A New Chichester Paper will try to rescue from the mists of time Charles Crocker, Chichester’s Forgotten Poet.
The title comes from Alan Green, Richard Williamson and Andrew Berriman.
Alan admits his initial impressions of Crocker were rather unfavourable, but he has since been happy to change his mind after acquiring a signed copy of Crocker’s work.
Crocker was born in Chichester in 1797 of poor parents and died in 1861.
“Other Chichester poets William Collins and William Hayley are both quite well known, but Crocker has been forgotten. He left school at a very early age and was apprenticed to a shoemaker and then to a printer, but he had always had a love of verse. He had his first poem published by the Brighton Gazette in 1820-ish, and he was praised by Robert Southey, the Poet Laureate.
“Crocker then went on to publish a slim volume of poetry which ran to four editions, each of them getting longer and longer.
“He then joined the cathedral staff and became sexton and Dean’s verger.”
He died shortly after the collapse of the cathedral spire, and it is entirely possible the two events were connected.
“He absolutely loved the cathedral and had been showing visitors around it.
“His final address was in South Street in what is now Kim’s bookshop.
“From his bedroom he would have been able to see the cathedral.
“Crocker had a tragic life. He lost his first wife and he lost two of his sons.
“He married again and had some more children. When he died, there was a subscription concert held in the Assembly Room to raise money for his widow. The funeral was attended by the cathedral staff.”
His grave is at the back of St Paul’s in Chichester.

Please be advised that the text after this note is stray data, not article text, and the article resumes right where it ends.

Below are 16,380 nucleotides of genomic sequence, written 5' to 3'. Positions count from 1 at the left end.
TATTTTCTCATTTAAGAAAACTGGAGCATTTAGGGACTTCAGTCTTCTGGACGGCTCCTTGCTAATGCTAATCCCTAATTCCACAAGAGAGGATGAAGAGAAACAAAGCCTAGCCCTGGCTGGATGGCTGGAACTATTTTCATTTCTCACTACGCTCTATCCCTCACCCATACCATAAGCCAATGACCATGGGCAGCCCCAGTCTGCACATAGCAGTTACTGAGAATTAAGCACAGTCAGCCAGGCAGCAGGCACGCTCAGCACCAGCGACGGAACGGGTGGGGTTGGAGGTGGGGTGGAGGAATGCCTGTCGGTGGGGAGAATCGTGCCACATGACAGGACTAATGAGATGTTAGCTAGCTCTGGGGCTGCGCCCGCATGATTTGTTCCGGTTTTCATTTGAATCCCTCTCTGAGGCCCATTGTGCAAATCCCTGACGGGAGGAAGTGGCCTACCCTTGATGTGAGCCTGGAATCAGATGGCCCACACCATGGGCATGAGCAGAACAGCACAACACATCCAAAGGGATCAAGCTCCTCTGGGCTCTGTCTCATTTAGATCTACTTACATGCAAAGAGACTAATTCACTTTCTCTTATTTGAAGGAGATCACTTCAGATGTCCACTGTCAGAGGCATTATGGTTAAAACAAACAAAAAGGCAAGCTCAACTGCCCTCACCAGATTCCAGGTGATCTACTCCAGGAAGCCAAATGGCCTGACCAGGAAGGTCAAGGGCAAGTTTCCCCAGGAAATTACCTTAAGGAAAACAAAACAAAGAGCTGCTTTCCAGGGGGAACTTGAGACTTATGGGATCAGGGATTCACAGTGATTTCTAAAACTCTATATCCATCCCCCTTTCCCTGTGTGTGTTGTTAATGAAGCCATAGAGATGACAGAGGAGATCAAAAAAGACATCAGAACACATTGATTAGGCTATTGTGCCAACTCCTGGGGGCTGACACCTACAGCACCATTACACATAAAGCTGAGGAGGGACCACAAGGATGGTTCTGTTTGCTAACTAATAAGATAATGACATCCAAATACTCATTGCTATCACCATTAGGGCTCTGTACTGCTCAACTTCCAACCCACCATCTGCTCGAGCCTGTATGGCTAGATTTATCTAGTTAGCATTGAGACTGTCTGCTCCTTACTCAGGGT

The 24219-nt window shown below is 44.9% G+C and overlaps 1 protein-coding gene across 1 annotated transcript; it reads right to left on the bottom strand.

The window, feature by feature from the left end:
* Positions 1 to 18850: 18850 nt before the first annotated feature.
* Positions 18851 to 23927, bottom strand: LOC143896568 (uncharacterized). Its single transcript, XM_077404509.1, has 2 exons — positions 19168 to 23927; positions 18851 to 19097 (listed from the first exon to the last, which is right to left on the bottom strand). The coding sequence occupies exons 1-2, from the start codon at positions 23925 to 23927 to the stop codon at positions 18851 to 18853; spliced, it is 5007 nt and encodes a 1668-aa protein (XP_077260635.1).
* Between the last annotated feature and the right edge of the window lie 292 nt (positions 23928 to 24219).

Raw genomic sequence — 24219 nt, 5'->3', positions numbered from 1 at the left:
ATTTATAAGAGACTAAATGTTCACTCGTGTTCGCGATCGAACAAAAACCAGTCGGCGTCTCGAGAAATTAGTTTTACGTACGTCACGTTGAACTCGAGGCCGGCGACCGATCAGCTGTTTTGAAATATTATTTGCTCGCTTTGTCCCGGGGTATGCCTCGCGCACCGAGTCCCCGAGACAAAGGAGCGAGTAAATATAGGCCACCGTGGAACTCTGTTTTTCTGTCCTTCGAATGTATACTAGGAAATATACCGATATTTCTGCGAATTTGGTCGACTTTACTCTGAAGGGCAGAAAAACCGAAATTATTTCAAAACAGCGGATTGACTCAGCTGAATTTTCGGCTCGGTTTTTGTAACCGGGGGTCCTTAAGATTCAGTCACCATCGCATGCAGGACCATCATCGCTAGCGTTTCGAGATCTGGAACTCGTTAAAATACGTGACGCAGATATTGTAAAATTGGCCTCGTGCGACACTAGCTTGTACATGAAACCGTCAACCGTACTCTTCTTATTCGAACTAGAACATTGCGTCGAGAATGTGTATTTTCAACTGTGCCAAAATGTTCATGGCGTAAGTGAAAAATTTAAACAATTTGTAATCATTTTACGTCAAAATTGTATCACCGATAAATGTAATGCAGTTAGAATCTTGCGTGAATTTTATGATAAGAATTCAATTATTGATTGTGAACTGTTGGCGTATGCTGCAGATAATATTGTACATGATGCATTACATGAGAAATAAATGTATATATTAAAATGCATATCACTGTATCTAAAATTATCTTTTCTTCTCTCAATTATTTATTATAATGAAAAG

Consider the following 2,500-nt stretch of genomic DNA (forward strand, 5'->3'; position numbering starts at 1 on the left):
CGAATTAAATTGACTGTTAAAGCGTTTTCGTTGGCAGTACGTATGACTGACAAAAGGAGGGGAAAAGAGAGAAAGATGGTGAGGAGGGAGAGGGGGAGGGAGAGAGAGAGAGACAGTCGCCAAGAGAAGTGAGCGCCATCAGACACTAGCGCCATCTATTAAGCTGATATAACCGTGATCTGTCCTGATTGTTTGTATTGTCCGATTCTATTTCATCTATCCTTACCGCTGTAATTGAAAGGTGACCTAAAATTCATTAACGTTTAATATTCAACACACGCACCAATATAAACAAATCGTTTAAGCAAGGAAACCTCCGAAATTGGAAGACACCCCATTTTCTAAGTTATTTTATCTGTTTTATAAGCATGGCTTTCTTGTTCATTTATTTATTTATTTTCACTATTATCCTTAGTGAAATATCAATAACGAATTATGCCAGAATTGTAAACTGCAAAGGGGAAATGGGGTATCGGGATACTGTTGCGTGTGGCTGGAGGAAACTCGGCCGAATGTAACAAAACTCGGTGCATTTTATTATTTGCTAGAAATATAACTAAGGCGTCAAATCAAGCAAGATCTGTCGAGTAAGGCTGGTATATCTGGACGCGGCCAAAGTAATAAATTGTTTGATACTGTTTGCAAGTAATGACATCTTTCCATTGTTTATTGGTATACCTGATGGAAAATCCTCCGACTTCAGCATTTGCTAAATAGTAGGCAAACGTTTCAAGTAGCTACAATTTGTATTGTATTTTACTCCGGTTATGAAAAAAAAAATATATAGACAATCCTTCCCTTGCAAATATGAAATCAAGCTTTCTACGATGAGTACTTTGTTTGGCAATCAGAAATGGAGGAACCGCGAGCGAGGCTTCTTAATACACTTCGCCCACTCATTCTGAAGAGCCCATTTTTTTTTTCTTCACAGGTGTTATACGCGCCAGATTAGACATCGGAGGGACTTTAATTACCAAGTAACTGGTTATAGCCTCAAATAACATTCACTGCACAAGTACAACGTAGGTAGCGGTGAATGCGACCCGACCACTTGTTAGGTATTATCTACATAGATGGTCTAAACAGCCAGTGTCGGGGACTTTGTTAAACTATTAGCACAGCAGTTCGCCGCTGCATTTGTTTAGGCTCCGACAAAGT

“In his lifetime, he was well regarded… and then was forgotten. My first association with him came from a book on the River Lavant by Ken Newbury which included Crocker’s poem on the River Lavant… and when I read it, I thought it really wasn’t very good.
“But I made a mental note to try to look out for his collection of verse, and one day I came across it at Lewes Book Fair.”
It was a copy Crocker had dedicated to his wife on her birthday. It also contained a letter he had written.
“Crocker wrote a lot of sonnets, but I suppose the initial thing you would say about his poetry is that a lot of it is about local subjects… and he also wrote from the heart. He had no formal education, but he had this great love of people and great love of the English language and a great love of the cathedral. He saw beauty everywhere.
“In the cathedral library there is a painting of him. He had blue eyes and sandy-coloured hair and he looks like everybody’s favourite uncle.
“The impression that you get of him is that he was a thoroughly good bloke.”
And through the volume he acquired, Alan is happy to say that he revised his initially unfavourable view of Crocker’s poetry.
“I read the verses and some of them are really quite good.”
A plaque was unveiled at Kim’s Bookshop (Crocker’s last dwelling place) a few years ago – and appropriately the volume Charles Crocker, Chichester’s Forgotten Poet is available from Kim’s.
The book is also from the West Sussex County Record Office.